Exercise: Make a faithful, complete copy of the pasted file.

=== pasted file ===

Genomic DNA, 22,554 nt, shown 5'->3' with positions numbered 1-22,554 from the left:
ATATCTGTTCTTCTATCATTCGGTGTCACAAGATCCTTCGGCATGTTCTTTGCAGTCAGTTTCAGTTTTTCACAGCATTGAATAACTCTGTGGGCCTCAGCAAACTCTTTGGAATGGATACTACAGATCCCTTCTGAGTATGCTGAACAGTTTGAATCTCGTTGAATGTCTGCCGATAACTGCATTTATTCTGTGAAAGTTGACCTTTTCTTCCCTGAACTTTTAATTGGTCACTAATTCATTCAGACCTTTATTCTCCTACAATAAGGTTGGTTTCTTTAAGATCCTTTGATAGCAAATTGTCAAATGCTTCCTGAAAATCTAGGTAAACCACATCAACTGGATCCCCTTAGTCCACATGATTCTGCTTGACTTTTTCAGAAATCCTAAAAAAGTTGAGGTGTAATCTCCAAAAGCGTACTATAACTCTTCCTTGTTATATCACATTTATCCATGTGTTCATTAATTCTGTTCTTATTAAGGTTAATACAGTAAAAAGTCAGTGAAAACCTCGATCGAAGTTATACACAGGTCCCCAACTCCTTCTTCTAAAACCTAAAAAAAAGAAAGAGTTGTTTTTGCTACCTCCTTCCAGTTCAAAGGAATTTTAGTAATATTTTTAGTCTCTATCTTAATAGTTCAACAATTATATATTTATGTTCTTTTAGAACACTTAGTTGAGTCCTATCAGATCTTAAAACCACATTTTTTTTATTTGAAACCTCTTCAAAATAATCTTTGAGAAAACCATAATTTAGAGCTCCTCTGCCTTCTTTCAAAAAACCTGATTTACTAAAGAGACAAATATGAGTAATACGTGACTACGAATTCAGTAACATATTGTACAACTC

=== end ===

Genomic DNA, 22,554 nt, shown 5'->3' with positions numbered 1-22,554 from the left:
ATATCTGTTCTTCTATCATTCGGTGTCACAAGATCCTTCGGCATGTTCTTTGCAGTCAGTTTCAGTTTTTCACAGCATTGAATAACTCTGTGGGCCTCAGCAAACTCTTTGGAATGGATACTACAGATCCCTTCTGAGTATGCTGAACAGTTTGAATCTCGTTGAATGTCTGCCGATAACTGCATTTATTCTGTGAAAGTTGACCTTTTCTTCCCTGAACTTTTAATTGGTCACTAATTCATTCAGACCTTTATTCTCCTACAATAAGGTTGGTTTCTTTAAGATCCTTTGATAGCAAATTGTCAAATGCTTCCTGAAAATCTAGGTAAACCACATCAACTGGATCCCCTTAGTCCACATGATTCTGCTTGACTTTTTCAGAAATCCTAAAAAAGTTGAGGTGTAATCTCCAAAAGCGTACTATAACTCTTCCTTGTTATATCACATTTATCCATGTGTTCATTAATTCTGTTCTTATTAAGGTTAATACAGTAAAAAGTCAGTGAAAACCTCGATCGAAGTTATACACAGGTCCCCAACTCCTTCTTCTAAAACCTAAAAAAAAGAAAGAGTTGTTTTTGCTACCTCCTTCCAGTTCAAAGGAATTTTAGTAATATTTTTAGTCTCTATCTTAATAGTTCAACAATTATATATTTATGTTCTTTTAGAACACTTAGTTGAGTCCTATCAGATCTTAAAACCACATTTTTTTTATTTGAAACCTCTTCAAAATAATCTTTGAGAAAACCATAATTTAGAGCTCCTCTGCCTTCTTTCAAAAAACCTGATTTACTAAAGAGACAAATATGAGTAATACGTGACTACGAATTCAGTAACATATTGTACAACTC